One of them is Nigeria. Peace Ayo Adegbola, a 15-year-old Nigerian schoolgirl and education advocate, told the conference: “The future of a nation lies in the hands of girls and women. If we want a great nation, if we want a great world, we must educate the girls.”
Jayathma Wickramanayake, the UN Secretary-General’s Envoy on Youth, said: “Education is key to young people achieving their full potential. In a world where nearly half the population is under 25, we can't afford to not invest in education.”
The conference also heard a "youth solidarity statement" delivered by Edith, 27, from Ghana, and 17-year-old Mazidath from Benin.
They said: “Youth are not simply beneficiaries of education. We are partners in creating a better world. Youth do not need to be given a voice. We already have one. What we need is the platform of education for which our voices can be heard."
The GPE had announced its aim of scaling up to $2 billion a year to support its work - alongside encouraging developing countries to invest more of their budgets on education.
Board Chair Julia Gillard said: “We won’t stop until we make sure that every child is in a quality school. Today is an important milestone on the journey to achieving that goal.”
Macky Sall, President of the hosts Senegal, said: “The struggle for education is the mother of all battles. If we lose it, we lose all the other battles. Together let’s mobilise for our children. Together let’s mobilise for education.”
Ghana's President Nana Akufo-Addo was warmly applauded when he said: “We cannot depend on other people to finance the education of our continent. If we make our policy dependent on other people, when their policy changes we will suffer. But if we make the policy for ourselves then it means at all times we are in control of our own destiny.”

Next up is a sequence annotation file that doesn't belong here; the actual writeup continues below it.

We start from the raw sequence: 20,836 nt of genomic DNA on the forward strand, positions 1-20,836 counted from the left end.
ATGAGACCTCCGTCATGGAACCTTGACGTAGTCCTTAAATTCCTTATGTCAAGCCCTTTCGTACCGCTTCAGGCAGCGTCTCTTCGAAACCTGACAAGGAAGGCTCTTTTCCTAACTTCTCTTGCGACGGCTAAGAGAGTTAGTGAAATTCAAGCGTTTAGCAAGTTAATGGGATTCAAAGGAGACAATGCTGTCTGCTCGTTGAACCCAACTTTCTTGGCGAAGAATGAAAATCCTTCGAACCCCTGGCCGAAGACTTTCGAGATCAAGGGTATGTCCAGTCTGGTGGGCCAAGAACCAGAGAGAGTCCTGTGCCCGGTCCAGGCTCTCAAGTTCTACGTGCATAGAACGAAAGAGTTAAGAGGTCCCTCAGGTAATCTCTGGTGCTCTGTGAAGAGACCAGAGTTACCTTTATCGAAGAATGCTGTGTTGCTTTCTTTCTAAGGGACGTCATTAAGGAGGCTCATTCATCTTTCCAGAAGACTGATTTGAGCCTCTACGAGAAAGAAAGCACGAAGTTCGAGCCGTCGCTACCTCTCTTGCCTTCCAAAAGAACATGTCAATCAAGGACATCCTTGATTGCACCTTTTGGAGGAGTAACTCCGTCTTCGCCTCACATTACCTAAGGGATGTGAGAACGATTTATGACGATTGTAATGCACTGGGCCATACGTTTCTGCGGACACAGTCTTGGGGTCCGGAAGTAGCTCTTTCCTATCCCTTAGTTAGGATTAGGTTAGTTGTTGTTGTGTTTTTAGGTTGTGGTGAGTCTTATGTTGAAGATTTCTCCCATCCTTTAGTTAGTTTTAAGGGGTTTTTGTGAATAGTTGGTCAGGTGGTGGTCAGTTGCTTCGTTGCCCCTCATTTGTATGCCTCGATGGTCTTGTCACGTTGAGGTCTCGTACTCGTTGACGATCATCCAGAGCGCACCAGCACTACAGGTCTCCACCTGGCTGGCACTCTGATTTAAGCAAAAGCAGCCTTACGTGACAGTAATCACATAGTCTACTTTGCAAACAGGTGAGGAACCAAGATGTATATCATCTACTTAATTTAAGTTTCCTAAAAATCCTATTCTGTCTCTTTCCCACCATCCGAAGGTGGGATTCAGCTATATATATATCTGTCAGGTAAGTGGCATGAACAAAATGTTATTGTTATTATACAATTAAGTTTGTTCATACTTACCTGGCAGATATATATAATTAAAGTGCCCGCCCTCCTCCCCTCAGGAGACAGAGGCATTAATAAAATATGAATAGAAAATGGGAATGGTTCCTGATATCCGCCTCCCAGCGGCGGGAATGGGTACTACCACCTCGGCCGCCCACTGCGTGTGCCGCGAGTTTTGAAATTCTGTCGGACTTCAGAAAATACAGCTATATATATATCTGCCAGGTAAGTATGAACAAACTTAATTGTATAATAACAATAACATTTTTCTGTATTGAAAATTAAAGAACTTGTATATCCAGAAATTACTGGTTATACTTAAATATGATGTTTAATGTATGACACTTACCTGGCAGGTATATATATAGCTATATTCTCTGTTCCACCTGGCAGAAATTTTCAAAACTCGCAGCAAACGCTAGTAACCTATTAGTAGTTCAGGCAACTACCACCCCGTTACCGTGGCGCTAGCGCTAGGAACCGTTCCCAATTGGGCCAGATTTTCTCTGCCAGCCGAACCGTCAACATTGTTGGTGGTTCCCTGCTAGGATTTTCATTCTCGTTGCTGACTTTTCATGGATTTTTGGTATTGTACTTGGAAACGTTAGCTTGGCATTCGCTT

Other high-level speakers included UNICEF Executive Director Henrietta Fore, who said: “We must focus on the first decade in life - we must scale up the quality of pre-primary education as well as primary education.”
As part of our #5for5 campaign on early childhood development, Theirworld is calling for 10% of GPE's funding to be spent on pre-primary education. This is in line with our call for countries to spend 10% of their education budgets on pre-primary and donors to do likewise with humanitarian aid for education.
David Boutcher, the business representative on the Global Business Coalition for Education's board, spoke about the announcement of technology help from member companies Avanti Communications, 2-Track Solutions, HP and SafeBus.
He said: “It’s all about business engaging in education. This is just a start.
“It’s real practical solutions and it’s getting companies who can gain access to data really engaging with countries and making sure we get more kids in education - but importantly with quality and, absolutely, safely.”
The conference concluded with a special appearance by GPE Ambassador Rihanna. The global singing sensation said: "“This is a fight that we are not going to stop fighting until every boy and every girl has access to education.”